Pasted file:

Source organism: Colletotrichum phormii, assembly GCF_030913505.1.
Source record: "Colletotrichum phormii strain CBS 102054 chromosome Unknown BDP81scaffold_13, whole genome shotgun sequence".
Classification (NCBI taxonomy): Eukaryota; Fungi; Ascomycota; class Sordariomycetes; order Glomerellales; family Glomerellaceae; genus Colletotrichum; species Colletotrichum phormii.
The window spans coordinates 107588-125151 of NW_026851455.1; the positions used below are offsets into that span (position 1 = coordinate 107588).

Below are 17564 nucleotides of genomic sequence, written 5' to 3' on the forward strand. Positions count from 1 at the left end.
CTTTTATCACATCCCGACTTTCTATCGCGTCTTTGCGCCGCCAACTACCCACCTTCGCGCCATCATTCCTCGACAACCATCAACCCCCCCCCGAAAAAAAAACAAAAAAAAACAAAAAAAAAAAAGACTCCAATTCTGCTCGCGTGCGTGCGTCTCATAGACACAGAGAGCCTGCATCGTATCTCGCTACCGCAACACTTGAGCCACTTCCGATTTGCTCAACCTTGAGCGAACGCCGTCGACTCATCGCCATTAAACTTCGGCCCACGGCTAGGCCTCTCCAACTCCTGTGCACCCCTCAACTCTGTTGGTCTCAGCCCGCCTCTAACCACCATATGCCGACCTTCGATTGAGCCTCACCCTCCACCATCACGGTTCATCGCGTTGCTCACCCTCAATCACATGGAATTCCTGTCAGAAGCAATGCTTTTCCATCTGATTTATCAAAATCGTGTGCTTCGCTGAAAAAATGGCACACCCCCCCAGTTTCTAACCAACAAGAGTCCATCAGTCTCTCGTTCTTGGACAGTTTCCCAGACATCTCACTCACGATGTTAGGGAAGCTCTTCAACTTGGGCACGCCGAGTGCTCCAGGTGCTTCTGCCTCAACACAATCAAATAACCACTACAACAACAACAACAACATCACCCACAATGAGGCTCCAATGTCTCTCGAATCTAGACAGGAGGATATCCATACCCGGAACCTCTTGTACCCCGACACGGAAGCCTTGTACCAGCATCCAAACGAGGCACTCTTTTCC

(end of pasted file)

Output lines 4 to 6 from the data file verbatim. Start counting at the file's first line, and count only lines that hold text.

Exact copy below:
The window spans coordinates 107588-125151 of NW_026851455.1; the positions used below are offsets into that span (position 1 = coordinate 107588).

Below are 17564 nucleotides of genomic sequence, written 5' to 3' on the forward strand. Positions count from 1 at the left end.
CTTTTATCACATCCCGACTTTCTATCGCGTCTTTGCGCCGCCAACTACCCACCTTCGCGCCATCATTCCTCGACAACCATCAACCCCCCCCCGAAAAAAAAACAAAAAAAAACAAAAAAAAAAAAGACTCCAATTCTGCTCGCGTGCGTGCGTCTCATAGACACAGAGAGCCTGCATCGTATCTCGCTACCGCAACACTTGAGCCACTTCCGATTTGCTCAACCTTGAGCGAACGCCGTCGACTCATCGCCATTAAACTTCGGCCCACGGCTAGGCCTCTCCAACTCCTGTGCACCCCTCAACTCTGTTGGTCTCAGCCCGCCTCTAACCACCATATGCCGACCTTCGATTGAGCCTCACCCTCCACCATCACGGTTCATCGCGTTGCTCACCCTCAATCACATGGAATTCCTGTCAGAAGCAATGCTTTTCCATCTGATTTATCAAAATCGTGTGCTTCGCTGAAAAAATGGCACACCCCCCCAGTTTCTAACCAACAAGAGTCCATCAGTCTCTCGTTCTTGGACAGTTTCCCAGACATCTCACTCACGATGTTAGGGAAGCTCTTCAACTTGGGCACGCCGAGTGCTCCAGGTGCTTCTGCCTCAACACAATCAAATAACCACTACAACAACAACAACAACATCACCCACAATGAGGCTCCAATGTCTCTCGAATCTAGACAGGAGGATATCCATACCCGGAACCTCTTGTACCCCGACACGGAAGCCTTGTACCAGCATCCAAACGAGGCACTCTTTTCC